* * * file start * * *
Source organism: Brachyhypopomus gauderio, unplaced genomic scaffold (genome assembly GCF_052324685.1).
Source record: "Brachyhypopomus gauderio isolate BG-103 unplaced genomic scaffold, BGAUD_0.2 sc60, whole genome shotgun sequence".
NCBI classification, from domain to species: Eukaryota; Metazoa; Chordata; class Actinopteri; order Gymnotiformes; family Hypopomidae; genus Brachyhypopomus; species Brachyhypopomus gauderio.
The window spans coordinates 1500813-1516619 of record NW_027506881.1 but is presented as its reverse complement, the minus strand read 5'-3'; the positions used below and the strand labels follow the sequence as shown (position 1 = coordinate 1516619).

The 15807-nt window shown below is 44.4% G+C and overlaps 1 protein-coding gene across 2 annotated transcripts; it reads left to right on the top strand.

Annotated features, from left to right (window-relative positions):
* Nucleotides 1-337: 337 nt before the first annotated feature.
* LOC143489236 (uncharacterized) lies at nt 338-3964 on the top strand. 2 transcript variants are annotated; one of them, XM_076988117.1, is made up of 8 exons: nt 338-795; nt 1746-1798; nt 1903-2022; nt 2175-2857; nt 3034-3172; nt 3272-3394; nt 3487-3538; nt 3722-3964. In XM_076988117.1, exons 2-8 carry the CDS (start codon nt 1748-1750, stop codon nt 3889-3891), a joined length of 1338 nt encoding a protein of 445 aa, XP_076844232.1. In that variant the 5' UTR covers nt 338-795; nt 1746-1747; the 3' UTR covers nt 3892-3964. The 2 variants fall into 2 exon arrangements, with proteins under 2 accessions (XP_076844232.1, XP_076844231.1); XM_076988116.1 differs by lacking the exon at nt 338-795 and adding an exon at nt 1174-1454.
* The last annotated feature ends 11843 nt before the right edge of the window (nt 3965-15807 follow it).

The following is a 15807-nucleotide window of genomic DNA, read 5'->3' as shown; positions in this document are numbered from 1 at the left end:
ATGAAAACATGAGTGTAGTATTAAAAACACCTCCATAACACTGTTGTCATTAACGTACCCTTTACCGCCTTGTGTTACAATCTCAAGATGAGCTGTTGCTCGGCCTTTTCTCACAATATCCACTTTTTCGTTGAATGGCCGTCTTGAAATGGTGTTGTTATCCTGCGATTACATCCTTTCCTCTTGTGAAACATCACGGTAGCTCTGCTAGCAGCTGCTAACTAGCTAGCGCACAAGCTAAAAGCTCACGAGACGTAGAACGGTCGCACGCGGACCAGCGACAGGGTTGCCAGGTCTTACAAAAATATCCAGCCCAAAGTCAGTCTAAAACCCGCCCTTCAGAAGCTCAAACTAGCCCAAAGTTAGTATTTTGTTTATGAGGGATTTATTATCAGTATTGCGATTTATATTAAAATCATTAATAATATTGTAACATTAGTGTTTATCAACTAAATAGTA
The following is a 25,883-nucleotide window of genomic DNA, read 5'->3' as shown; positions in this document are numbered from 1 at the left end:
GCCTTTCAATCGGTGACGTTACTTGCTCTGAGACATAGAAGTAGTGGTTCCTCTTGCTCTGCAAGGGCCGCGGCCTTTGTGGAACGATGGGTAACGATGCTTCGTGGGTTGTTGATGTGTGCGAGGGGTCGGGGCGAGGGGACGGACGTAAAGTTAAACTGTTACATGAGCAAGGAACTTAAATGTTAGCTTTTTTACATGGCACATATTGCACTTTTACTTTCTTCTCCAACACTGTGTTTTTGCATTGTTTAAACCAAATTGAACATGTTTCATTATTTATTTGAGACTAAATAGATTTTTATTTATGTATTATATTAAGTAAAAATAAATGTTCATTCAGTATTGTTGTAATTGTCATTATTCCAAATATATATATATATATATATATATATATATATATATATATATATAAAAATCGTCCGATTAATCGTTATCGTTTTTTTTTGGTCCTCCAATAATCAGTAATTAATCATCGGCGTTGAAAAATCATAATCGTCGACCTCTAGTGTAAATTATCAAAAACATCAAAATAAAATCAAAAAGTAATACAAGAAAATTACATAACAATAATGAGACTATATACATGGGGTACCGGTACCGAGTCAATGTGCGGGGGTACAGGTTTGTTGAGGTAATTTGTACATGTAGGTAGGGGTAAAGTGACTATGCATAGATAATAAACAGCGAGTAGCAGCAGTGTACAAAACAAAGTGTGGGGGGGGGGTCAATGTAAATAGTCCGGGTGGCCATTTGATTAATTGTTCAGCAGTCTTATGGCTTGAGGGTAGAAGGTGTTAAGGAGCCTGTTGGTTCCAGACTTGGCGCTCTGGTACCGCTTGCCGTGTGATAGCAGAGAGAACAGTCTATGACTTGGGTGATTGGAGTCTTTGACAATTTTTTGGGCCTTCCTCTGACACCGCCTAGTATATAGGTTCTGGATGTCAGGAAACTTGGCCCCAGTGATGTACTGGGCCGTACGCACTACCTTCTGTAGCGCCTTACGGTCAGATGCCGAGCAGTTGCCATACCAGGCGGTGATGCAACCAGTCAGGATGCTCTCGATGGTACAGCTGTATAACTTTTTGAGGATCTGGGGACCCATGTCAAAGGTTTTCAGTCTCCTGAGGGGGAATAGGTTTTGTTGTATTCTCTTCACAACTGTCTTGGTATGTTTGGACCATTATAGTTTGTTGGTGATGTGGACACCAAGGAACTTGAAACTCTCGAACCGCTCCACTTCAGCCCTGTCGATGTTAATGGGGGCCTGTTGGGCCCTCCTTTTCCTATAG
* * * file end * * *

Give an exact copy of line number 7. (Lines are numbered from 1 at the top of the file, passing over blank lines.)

* Nucleotides 1-337: 337 nt before the first annotated feature.